Corona- Billionaire, Timothy Springer thought his fortune was excessive, even before he became a billionaire.
The Harvard University medical professor’s riches are much bigger now, thanks to his stake in Moderna Inc., the US biotechnology firm attempting to develop a vaccine for the novel coronavirus. Shares in the Cambridge, Massachusetts-based company surged 152 per cent this year through Wednesday, boosting Springer’s net worth to more than $1 billion, according to the Bloomberg Billionaires Index.
Springer, 72, is among those who have benefited financially from a pandemic that has grounded the global economy to a halt and destroyed more than 20 million American jobs.
Others are former DocuSign Chairman Keith Krach and Zoom Video Communications Inc founder Eric Yuan, whose net worth has more than doubled this year to $7.4 billion as demand for its teleconferencing service exploded.
Springer didn’t immediately respond to requests for comment, while a Moderna spokeswoman declined to comment.
How he blew up big time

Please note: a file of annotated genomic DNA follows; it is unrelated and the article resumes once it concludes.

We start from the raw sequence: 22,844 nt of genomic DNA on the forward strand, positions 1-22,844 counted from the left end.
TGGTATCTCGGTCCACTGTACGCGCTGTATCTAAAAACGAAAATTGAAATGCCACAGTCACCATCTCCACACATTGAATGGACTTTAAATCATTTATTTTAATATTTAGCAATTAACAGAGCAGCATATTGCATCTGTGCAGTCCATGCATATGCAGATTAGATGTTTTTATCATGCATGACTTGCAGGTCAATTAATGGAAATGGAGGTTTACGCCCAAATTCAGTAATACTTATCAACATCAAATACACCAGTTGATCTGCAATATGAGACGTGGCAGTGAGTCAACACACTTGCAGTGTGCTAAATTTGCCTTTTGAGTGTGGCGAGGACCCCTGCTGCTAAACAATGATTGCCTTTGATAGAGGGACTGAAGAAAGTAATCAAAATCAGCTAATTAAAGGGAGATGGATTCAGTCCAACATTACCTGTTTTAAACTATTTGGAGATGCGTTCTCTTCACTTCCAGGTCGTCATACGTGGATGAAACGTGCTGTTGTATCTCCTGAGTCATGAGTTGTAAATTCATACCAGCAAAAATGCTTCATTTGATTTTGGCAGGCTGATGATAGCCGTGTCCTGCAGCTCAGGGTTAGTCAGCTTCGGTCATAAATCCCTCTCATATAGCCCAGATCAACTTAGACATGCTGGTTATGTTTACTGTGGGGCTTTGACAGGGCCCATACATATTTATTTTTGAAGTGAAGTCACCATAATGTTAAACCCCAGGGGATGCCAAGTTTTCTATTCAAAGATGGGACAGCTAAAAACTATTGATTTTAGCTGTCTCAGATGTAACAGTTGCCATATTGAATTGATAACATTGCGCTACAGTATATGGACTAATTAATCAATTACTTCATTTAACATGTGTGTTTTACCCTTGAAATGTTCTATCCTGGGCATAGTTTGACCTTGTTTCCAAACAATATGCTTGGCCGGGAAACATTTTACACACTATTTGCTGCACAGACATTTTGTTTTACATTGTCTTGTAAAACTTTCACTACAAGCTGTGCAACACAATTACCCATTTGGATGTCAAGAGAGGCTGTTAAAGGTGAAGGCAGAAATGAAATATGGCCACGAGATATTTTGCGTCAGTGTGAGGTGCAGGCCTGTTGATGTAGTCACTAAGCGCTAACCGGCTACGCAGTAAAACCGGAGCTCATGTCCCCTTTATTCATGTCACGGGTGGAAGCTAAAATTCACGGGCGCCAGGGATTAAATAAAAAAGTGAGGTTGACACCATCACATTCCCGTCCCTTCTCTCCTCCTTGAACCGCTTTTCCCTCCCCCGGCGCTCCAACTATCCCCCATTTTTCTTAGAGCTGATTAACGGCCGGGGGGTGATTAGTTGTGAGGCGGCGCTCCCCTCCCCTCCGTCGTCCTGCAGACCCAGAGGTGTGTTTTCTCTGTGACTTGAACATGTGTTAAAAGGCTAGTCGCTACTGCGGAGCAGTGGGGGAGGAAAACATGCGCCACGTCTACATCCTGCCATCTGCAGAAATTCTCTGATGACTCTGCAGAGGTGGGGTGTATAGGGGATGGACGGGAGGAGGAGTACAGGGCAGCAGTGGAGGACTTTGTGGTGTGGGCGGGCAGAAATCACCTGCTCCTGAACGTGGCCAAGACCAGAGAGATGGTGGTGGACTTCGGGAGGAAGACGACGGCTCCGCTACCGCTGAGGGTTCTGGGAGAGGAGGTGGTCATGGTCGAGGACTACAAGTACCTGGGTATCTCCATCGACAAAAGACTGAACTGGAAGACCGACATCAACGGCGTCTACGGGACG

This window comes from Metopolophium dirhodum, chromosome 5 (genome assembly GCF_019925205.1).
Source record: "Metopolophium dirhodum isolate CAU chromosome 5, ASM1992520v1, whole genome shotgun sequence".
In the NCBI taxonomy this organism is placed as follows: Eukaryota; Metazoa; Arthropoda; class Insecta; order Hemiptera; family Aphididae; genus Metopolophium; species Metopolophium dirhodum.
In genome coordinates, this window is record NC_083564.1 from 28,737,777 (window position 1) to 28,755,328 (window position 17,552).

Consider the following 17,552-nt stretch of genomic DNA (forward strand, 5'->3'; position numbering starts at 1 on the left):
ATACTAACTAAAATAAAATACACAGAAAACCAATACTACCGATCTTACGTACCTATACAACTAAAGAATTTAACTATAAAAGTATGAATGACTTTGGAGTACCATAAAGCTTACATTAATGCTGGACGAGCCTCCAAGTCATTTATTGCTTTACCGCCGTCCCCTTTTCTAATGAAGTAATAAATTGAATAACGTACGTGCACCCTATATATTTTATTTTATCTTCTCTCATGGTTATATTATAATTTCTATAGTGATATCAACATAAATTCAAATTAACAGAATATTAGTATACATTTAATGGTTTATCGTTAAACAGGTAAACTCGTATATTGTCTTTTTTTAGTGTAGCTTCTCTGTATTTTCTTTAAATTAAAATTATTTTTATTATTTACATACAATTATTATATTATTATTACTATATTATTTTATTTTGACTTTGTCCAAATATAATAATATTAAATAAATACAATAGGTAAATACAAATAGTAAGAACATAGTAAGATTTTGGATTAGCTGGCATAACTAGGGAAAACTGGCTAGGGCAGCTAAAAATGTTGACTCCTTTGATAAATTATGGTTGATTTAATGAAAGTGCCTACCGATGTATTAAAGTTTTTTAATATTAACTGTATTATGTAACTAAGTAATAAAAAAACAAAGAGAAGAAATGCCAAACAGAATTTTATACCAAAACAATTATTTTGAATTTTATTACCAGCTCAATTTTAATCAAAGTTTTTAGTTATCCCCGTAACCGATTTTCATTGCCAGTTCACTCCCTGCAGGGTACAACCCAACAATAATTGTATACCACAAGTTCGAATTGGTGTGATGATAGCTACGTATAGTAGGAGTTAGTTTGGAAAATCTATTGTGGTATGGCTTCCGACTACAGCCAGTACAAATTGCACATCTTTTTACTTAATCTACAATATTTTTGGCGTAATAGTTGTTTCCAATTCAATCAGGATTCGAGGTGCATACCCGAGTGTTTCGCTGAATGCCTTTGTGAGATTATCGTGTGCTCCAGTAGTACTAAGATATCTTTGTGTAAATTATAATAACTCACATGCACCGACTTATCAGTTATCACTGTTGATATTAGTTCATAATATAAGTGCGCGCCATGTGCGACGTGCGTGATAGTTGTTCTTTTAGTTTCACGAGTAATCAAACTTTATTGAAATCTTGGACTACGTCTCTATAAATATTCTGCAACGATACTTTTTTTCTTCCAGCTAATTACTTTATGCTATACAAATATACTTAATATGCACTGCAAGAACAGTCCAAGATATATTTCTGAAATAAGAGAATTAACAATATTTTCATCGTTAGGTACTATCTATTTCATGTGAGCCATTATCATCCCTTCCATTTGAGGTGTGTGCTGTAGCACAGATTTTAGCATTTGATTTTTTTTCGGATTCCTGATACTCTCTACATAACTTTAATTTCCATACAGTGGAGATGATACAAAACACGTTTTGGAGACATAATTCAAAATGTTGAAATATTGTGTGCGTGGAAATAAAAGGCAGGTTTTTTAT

Moderna went public in late 2018, bursting onto the Wall Street scene as the biggest biotech IPO in history.
Timothy Springer, a Harvard medical-school professor, saw his stake in the company fatten his bottom line by a whopping $320 million by the end of the trading day.
Springer made his first killing during the bubble of 1999, when he pocketed $100 million by selling his first venture to Millennium Pharmaceuticals. He took $5 million of that and plugged it into pre-IPO Moderna.
After that, he really got rich.
Less than two years later, and the 72-year-old has ridden a 17,000% return in his Moderna shares — which he paid about $5 million for in the company’s early stages — into the billionaire club, according to the latest figures from the Bloomberg Billionaires Index.
The Cambridge, Mass., biotech has jumped 162% this year, as of Wednesday’s close, surging on hopes for its mRNA-1273 coronavirus vaccine, one of the first to begin human trials.
Vaccines are the New Cash Cow
Moderna’s mRNA-1273 vaccine is one of the first to begin human trials. The US Department of Health and Human Services agreed last week to pay more than $400 million for the company to develop the product, which could reach final-stage testing this year if the trial succeeds. There are about 70 vaccines in various stages of development, the World Health Organization said.
The Corona- billionaire is not flustered by his new wealth status and as quietly taken it in his strides. Left to him ‘the gods must be crazy ' as he is not into ramen noodles.
“I have an academic lifestyle. I’m not into ramen noodles, but my friends are academics, so it doesn’t really behoove me to be flashy,” Springer told Bloomberg at the time. “I feel that I’ve had more than enough wealth for myself for some time. I don’t feel I need more.”